The exchange only took a minute or two. As I got back in the car I looked at the man as we pulled away. A wave of emotion struck me. I choked back a lump in my throat. A simple act of kindness from one human being to another had made that man John matter in this world. Even if for him it was just for a moment.

I told the driver of the brief exchange and told him the man’s name was John and that he was very happy to accept what the driver had given to him. The driver simply said, “good.” “I have been praying for him.”

I have spent a lot of time with the driver of this vehicle over the years, and had never seen this side of him so clearly. We had never really spoken about this subject. The driver simply felt that giving back was the right thing to do.

I suppose the point of all this rambling is, people have helped our family tremendously along the way. Sometimes I get so caught up in what is happening with our situation, I forget that there is a lot of people out there that simply want to help. They expect nothing from us in return. They have hearts that I can clearly see, just like the driver of the vehicle I was in that night. Thank you to anyone who has helped us along the way, or put up with all the drama of the last two years. I say thank you all the time, but I want everyone who has helped us to know that I can see your heart.

Much love, Faith

The Wait During Surgery

In the history of this blog, I have never told people about what occurred in that waiting room for almost 10 hours. It has taken me two years to process that day and be able to talk about it.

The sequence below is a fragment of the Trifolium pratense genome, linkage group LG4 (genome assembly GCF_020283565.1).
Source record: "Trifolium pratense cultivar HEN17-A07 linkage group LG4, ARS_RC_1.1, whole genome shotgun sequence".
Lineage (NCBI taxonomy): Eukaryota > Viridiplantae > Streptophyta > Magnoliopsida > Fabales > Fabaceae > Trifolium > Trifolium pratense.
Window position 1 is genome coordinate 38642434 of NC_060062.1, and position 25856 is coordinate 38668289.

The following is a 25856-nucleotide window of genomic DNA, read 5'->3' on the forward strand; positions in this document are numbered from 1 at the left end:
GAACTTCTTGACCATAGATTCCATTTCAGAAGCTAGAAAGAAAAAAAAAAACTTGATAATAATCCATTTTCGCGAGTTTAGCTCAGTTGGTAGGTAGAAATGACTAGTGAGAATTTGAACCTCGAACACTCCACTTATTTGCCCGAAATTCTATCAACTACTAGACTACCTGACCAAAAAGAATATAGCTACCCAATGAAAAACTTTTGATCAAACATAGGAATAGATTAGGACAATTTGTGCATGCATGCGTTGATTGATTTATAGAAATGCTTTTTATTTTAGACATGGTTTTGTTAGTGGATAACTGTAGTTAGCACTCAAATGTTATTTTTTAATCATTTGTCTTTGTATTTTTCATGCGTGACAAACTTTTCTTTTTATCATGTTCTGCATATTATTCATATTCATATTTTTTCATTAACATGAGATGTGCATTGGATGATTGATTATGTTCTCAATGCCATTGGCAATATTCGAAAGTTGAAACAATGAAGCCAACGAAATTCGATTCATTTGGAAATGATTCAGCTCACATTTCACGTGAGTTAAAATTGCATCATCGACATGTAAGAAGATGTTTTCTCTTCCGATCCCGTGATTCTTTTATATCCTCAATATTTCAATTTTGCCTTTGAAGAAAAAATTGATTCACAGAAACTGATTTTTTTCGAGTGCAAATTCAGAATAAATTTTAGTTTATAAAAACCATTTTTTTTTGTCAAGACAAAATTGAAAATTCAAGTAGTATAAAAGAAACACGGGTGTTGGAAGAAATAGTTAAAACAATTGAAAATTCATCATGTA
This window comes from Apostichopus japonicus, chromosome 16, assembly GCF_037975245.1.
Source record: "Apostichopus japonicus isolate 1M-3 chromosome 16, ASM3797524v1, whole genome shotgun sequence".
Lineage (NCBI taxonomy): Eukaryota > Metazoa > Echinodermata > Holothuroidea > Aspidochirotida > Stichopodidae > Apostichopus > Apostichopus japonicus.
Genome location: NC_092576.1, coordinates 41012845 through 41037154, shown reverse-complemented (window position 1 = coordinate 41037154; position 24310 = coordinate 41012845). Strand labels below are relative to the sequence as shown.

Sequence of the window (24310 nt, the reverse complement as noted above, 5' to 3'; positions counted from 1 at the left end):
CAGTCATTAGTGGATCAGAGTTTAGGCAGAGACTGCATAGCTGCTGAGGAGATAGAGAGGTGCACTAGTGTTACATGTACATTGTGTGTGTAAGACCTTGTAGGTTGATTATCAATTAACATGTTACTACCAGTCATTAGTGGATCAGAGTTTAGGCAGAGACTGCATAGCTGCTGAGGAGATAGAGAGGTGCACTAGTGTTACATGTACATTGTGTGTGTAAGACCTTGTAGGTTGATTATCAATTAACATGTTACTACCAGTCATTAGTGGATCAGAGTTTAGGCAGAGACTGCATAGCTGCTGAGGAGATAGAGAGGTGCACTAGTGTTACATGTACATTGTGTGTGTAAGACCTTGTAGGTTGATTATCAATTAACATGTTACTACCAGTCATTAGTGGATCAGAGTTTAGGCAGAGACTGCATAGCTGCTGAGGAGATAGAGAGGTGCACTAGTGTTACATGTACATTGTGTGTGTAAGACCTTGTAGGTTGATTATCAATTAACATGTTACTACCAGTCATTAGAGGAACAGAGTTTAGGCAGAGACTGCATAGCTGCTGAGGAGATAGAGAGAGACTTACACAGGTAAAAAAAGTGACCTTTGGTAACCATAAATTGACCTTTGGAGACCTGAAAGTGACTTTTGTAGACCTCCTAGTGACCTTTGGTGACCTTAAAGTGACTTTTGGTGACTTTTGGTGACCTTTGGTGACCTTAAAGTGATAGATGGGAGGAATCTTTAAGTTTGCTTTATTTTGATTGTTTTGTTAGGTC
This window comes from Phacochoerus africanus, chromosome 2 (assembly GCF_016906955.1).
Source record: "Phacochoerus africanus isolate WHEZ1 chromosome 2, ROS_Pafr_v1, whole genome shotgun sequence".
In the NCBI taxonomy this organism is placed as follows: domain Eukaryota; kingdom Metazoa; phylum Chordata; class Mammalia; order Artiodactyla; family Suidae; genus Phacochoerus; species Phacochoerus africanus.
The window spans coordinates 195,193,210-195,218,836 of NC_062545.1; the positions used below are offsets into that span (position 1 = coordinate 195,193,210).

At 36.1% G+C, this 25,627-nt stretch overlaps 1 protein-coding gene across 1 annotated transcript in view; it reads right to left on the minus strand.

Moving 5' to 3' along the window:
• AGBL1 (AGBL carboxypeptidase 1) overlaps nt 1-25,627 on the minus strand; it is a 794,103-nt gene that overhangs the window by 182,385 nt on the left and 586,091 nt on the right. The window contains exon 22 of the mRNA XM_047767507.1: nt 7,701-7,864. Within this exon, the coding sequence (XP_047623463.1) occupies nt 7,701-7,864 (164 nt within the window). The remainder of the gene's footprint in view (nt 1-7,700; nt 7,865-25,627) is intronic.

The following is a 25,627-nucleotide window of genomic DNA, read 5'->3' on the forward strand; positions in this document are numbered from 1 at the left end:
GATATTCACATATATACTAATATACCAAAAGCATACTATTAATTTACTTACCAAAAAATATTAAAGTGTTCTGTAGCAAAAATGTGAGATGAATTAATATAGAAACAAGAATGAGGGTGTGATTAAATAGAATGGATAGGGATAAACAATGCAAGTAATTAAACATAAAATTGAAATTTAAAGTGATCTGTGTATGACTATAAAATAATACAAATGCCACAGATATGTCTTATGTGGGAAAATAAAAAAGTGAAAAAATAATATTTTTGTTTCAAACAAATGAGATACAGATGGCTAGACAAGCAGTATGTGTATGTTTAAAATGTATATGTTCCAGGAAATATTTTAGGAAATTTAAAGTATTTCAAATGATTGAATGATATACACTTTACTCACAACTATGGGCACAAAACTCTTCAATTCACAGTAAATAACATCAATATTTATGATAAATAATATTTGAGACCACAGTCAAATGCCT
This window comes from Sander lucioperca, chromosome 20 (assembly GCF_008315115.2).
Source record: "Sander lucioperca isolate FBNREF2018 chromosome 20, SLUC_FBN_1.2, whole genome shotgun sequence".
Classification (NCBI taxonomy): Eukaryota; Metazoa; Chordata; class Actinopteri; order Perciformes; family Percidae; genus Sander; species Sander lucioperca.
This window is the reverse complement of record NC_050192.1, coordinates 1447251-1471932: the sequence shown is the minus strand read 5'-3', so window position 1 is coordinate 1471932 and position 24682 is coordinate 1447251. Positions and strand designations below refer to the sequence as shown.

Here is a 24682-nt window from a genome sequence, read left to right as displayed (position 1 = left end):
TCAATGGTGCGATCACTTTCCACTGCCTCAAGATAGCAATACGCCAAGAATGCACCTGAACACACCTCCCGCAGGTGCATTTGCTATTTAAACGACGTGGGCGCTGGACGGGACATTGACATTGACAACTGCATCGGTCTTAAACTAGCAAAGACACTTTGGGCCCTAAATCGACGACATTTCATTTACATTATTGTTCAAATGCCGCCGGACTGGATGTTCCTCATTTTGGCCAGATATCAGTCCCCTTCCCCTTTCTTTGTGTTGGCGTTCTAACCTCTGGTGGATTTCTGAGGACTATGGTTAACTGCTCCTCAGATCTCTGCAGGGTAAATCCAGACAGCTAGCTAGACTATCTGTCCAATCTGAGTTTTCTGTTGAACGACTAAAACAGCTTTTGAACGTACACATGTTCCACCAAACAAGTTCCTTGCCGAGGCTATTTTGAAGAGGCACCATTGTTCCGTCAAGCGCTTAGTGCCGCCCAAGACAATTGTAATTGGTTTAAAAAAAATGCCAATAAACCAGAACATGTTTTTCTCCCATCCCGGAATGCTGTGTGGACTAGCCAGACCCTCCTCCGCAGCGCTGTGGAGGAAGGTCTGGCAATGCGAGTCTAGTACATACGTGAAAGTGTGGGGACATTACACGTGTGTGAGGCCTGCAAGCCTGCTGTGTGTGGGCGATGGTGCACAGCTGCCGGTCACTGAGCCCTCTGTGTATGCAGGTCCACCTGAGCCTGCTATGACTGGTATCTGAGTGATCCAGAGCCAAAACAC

We were given a private waiting room. I never broke down once, I did not shed a tear. I simply prayed. All 20 of us, with a few pastors popping in and out prayed. We set a timer for every 15 minutes, when it went off, we prayed. We sang worship songs to pass the time. some people were quiet and contemplative, others engaging in conversation to distract us from the fact that a little boy we all knew and loved had his head open in a room with a surgeon, who’s hands I prayed over before he cut into my sons head, and were in my sons brain. Trying to dissect brain from tissue from the tumor and blood vessels could be clipped out without our son bleeding out on the table.

During discussions the day before with the surgeon, Dr. Storm had said that the biggest risk and obstacle were the amount of blood vessels interwoven into the tumor. It had created its own blood network to feed it, and had tapped into major veins in the brain. It was very risky, we were told he had a 50/50 chance of dying during the surgery.

One of the hardest things I had to do was sign the consent form with all of its listed risks for surgery. There was only one complication that jumped out at me, it was death.